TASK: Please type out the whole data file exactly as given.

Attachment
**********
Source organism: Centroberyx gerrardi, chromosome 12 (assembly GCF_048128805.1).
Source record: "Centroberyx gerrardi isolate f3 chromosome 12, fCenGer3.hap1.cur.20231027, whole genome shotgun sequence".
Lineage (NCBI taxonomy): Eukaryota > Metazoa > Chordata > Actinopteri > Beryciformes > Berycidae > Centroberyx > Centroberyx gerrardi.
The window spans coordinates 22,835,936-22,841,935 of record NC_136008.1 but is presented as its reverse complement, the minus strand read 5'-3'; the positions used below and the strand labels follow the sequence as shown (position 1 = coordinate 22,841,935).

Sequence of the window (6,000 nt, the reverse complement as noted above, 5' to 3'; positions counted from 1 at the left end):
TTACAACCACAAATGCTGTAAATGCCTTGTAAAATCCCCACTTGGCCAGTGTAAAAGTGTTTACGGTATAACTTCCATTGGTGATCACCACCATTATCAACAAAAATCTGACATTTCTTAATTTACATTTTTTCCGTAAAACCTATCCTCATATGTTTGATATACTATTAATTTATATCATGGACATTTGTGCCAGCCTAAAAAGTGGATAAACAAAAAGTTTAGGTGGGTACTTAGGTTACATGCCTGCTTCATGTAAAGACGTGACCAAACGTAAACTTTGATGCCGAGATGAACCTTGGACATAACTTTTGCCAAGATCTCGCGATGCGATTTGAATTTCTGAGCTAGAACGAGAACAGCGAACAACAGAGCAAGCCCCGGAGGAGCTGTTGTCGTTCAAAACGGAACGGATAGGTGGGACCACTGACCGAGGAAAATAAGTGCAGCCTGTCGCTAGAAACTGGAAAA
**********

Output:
Source organism: Centroberyx gerrardi, chromosome 12 (assembly GCF_048128805.1).
Source record: "Centroberyx gerrardi isolate f3 chromosome 12, fCenGer3.hap1.cur.20231027, whole genome shotgun sequence".
Lineage (NCBI taxonomy): Eukaryota > Metazoa > Chordata > Actinopteri > Beryciformes > Berycidae > Centroberyx > Centroberyx gerrardi.
The window spans coordinates 22,835,936-22,841,935 of record NC_136008.1 but is presented as its reverse complement, the minus strand read 5'-3'; the positions used below and the strand labels follow the sequence as shown (position 1 = coordinate 22,841,935).

Sequence of the window (6,000 nt, the reverse complement as noted above, 5' to 3'; positions counted from 1 at the left end):
TTACAACCACAAATGCTGTAAATGCCTTGTAAAATCCCCACTTGGCCAGTGTAAAAGTGTTTACGGTATAACTTCCATTGGTGATCACCACCATTATCAACAAAAATCTGACATTTCTTAATTTACATTTTTTCCGTAAAACCTATCCTCATATGTTTGATATACTATTAATTTATATCATGGACATTTGTGCCAGCCTAAAAAGTGGATAAACAAAAAGTTTAGGTGGGTACTTAGGTTACATGCCTGCTTCATGTAAAGACGTGACCAAACGTAAACTTTGATGCCGAGATGAACCTTGGACATAACTTTTGCCAAGATCTCGCGATGCGATTTGAATTTCTGAGCTAGAACGAGAACAGCGAACAACAGAGCAAGCCCCGGAGGAGCTGTTGTCGTTCAAAACGGAACGGATAGGTGGGACCACTGACCGAGGAAAATAAGTGCAGCCTGTCGCTAGAAACTGGAAAA